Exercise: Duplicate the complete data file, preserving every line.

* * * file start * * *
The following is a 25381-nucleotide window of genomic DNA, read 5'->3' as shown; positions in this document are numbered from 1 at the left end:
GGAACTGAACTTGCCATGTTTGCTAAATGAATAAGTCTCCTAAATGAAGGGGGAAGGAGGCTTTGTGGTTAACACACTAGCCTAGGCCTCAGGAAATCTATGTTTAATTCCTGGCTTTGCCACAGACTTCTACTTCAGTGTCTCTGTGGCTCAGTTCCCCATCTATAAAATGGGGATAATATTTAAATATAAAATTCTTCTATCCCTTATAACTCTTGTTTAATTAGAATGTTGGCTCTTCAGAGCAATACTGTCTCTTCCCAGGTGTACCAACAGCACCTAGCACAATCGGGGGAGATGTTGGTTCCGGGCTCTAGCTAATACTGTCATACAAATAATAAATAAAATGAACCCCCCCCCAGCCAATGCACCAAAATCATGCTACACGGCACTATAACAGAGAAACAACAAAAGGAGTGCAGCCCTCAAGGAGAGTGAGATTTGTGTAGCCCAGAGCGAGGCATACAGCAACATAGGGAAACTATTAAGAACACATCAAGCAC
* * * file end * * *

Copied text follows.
The following is a 25381-nucleotide window of genomic DNA, read 5'->3' as shown; positions in this document are numbered from 1 at the left end:
GGAACTGAACTTGCCATGTTTGCTAAATGAATAAGTCTCCTAAATGAAGGGGGAAGGAGGCTTTGTGGTTAACACACTAGCCTAGGCCTCAGGAAATCTATGTTTAATTCCTGGCTTTGCCACAGACTTCTACTTCAGTGTCTCTGTGGCTCAGTTCCCCATCTATAAAATGGGGATAATATTTAAATATAAAATTCTTCTATCCCTTATAACTCTTGTTTAATTAGAATGTTGGCTCTTCAGAGCAATACTGTCTCTTCCCAGGTGTACCAACAGCACCTAGCACAATCGGGGGAGATGTTGGTTCCGGGCTCTAGCTAATACTGTCATACAAATAATAAATAAAATGAACCCCCCCCCAGCCAATGCACCAAAATCATGCTACACGGCACTATAACAGAGAAACAACAAAAGGAGTGCAGCCCTCAAGGAGAGTGAGATTTGTGTAGCCCAGAGCGAGGCATACAGCAACATAGGGAAACTATTAAGAACACATCAAGCAC